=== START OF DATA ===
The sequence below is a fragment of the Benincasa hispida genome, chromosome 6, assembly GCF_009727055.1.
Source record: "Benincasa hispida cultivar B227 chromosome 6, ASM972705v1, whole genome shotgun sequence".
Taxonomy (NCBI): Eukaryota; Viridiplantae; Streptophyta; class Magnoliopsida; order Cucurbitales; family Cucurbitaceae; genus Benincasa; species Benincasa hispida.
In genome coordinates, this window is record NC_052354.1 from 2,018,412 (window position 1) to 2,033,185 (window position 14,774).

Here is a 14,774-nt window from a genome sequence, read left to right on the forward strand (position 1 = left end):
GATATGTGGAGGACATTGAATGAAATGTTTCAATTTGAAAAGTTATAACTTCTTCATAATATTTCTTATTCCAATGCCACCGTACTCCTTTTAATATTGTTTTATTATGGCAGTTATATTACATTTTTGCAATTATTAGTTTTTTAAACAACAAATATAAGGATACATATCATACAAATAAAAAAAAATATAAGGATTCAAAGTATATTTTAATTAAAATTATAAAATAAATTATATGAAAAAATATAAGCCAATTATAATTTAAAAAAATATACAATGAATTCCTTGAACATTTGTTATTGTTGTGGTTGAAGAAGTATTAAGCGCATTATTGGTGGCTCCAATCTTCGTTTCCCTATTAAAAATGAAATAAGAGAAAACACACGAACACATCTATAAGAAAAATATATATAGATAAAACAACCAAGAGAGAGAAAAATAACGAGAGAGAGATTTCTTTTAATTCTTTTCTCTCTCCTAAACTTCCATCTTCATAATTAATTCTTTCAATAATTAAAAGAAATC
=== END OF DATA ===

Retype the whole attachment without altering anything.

The sequence below is a fragment of the Benincasa hispida genome, chromosome 6, assembly GCF_009727055.1.
Source record: "Benincasa hispida cultivar B227 chromosome 6, ASM972705v1, whole genome shotgun sequence".
Taxonomy (NCBI): Eukaryota; Viridiplantae; Streptophyta; class Magnoliopsida; order Cucurbitales; family Cucurbitaceae; genus Benincasa; species Benincasa hispida.
In genome coordinates, this window is record NC_052354.1 from 2,018,412 (window position 1) to 2,033,185 (window position 14,774).

Here is a 14,774-nt window from a genome sequence, read left to right on the forward strand (position 1 = left end):
GATATGTGGAGGACATTGAATGAAATGTTTCAATTTGAAAAGTTATAACTTCTTCATAATATTTCTTATTCCAATGCCACCGTACTCCTTTTAATATTGTTTTATTATGGCAGTTATATTACATTTTTGCAATTATTAGTTTTTTAAACAACAAATATAAGGATACATATCATACAAATAAAAAAAAATATAAGGATTCAAAGTATATTTTAATTAAAATTATAAAATAAATTATATGAAAAAATATAAGCCAATTATAATTTAAAAAAATATACAATGAATTCCTTGAACATTTGTTATTGTTGTGGTTGAAGAAGTATTAAGCGCATTATTGGTGGCTCCAATCTTCGTTTCCCTATTAAAAATGAAATAAGAGAAAACACACGAACACATCTATAAGAAAAATATATATAGATAAAACAACCAAGAGAGAGAAAAATAACGAGAGAGAGATTTCTTTTAATTCTTTTCTCTCTCCTAAACTTCCATCTTCATAATTAATTCTTTCAATAATTAAAAGAAATC